The Supreme Court yesterday heard final submissions on a second case that could affect the Government's planned partial sale of Mighty River Power, after a claim to ownership of part of the Waikato River riverbed by a Pouakani group.
Mighty River Power relies on the operations of two hydro dams and three lakes over the area.
The sale of up to 49 per cent of the company has already been delayed by the Maori Council case heard in the Supreme Court last month. The council claims the sale is unlawful on the grounds it is inconsistent with the principles of the Treaty of Waitangi. The court is expected to deliver its judgment on that by the end of this month.
The Government has said a great deal about the merits of the Maori Council case but little about the Pouakani case.
But the lawyer hired by the company, Jack Hodder, QC, revealed the Pouakani case was already having some adverse effect on the company.
The Government has been refusing to sign over the title of the Whakamaru dam to Mighty River Power because of the claim to the riverbed.
He said he was appearing for the company because its interests were not necessarily the same as the Crown's - citing the refusal of the Crown to hand over the title as an example of conflicting interests.
He also tabled a document with the five judges of the Supreme Court that showed since 2008 the company has twice written to the Government seeking the legal transfer of the Whakamaru Dam to Mighty River Power.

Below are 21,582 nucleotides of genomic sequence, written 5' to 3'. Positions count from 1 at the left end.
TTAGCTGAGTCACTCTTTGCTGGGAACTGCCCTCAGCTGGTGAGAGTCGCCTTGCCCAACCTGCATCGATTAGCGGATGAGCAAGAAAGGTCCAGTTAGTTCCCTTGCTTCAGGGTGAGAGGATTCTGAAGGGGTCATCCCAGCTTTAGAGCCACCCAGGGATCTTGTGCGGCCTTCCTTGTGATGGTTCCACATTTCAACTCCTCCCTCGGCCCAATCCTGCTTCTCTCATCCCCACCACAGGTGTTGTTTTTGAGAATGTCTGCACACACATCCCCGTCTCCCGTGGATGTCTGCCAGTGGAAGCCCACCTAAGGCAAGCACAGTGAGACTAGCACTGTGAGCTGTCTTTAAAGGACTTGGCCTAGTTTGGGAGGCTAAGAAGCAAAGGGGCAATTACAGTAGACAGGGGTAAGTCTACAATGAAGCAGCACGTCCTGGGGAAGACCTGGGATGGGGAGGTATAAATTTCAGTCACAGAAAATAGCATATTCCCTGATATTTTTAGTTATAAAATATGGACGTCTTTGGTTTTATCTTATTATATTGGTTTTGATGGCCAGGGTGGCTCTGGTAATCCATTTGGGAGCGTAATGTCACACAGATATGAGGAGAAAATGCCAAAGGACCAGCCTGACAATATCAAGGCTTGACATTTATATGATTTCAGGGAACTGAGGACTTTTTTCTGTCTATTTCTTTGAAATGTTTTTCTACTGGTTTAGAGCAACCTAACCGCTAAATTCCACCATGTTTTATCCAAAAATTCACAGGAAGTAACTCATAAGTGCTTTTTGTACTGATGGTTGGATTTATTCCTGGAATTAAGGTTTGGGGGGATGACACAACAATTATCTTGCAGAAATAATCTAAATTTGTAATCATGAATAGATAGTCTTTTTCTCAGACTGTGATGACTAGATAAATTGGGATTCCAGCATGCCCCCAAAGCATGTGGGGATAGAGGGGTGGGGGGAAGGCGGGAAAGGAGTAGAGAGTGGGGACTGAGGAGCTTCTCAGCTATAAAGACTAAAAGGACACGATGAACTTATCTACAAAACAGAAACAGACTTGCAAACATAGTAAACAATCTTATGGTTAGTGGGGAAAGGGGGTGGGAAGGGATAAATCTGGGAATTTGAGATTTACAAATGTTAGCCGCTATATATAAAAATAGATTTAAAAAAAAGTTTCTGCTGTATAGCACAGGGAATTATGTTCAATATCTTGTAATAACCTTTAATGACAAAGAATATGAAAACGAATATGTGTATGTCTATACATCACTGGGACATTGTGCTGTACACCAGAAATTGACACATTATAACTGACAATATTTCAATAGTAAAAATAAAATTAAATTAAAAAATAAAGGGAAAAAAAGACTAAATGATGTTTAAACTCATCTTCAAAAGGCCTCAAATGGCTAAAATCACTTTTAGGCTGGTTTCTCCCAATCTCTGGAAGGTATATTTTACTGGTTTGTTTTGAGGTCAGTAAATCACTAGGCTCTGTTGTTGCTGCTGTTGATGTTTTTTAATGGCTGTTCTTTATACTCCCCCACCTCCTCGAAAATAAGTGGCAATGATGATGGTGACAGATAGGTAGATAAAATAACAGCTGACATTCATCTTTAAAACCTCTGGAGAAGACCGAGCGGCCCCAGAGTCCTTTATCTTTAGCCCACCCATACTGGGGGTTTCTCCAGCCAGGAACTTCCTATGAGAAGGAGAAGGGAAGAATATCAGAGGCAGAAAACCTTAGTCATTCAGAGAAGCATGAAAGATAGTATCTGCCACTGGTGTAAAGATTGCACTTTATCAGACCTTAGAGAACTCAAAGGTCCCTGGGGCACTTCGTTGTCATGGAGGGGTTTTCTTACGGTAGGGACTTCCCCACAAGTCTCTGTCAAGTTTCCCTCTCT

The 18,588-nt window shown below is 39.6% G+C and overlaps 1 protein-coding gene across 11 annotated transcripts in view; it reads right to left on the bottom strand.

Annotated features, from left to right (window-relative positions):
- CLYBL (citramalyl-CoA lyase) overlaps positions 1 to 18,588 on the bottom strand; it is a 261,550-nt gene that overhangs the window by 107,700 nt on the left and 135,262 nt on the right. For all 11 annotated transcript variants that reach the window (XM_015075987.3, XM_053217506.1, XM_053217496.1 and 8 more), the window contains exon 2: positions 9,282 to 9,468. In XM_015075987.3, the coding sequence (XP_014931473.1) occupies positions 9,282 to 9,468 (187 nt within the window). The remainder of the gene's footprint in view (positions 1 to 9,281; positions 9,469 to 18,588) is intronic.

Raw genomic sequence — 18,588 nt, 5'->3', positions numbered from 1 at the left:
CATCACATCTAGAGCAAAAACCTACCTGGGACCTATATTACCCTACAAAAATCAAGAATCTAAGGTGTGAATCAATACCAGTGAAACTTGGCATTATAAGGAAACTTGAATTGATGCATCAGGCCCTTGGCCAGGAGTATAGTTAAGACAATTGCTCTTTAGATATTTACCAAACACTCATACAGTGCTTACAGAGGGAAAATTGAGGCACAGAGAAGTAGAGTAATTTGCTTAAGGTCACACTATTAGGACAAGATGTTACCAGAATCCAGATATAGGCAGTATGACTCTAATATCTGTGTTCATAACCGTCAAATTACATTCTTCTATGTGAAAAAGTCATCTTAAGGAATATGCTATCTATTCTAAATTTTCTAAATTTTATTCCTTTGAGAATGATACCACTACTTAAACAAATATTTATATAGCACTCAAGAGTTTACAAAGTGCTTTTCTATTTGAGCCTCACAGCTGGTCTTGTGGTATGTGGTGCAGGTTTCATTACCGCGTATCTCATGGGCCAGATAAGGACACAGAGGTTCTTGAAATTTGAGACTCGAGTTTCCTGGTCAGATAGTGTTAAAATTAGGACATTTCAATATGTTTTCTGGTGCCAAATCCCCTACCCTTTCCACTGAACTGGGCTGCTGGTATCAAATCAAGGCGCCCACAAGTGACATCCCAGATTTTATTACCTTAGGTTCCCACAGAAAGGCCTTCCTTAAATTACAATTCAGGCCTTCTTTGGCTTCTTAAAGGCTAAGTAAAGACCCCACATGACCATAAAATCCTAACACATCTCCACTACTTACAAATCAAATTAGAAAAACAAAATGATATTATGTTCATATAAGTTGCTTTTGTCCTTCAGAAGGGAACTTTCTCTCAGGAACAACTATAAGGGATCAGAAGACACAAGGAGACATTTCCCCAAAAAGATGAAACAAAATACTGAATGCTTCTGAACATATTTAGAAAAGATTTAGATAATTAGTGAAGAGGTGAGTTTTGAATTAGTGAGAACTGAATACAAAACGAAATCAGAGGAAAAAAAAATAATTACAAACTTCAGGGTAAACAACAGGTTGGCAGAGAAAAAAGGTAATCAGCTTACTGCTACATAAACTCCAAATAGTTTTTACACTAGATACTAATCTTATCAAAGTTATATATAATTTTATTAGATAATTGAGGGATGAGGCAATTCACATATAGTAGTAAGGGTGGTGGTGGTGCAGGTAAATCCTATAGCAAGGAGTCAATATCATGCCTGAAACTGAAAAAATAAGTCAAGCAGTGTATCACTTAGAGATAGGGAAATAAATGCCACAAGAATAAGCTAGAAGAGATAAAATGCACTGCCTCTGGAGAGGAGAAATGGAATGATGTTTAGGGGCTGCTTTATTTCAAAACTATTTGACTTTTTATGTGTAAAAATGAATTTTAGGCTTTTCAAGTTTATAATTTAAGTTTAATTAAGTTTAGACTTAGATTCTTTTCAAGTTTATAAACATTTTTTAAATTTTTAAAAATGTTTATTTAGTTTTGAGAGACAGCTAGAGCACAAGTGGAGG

But his main plea was that if the court was to grant the Pouakani application, that the case for any remedy be sent back to the High Court for further investigation.
A review of evidence presented in the High Court and Court of Appeal cases showed relevant interests of Mighty River Power in relation to its continuing operations were not addressed in evidence, his submission said.
"Mighty River Power has identified the relief sought by [Pouakani] in this proceeding as potentially directly affecting its legal rights to the Maraetai and Whakamaru dams, and it wishes to secure its assets as much as possible in advance of the anticipated changes to the ownership structure."
Mighty River Power is the first of the state-owned power companies on the sales agenda for which the Government hopes to get $6 billion for planned capital expenditure.
The lawyer for the applicants, Ian Millard, QC, said his clients were not looking for a return of the riverbed by the Crown, but negotiations for a monetary settlement. Nor were they claiming they owned the water.
"It's just that they really want for their mana and other reasons to be able to say that is still our land."
They say that when their forebears sold the land next to the river more than 100 years ago, they had no idea they were also selling the riverbed up to the midway point. They are asking the court to declare that the Crown has been holding it in trust for Pouakani descendants.
Leading the Crown case, Virginia Hardy, of Crown Law, said the right place to hear such claims was in the Waitangi Tribunal, which had investigated Pouakani land purchases and was followed by the Pouakani Claims Settlement Act. She said it was now too late to litigate such matters.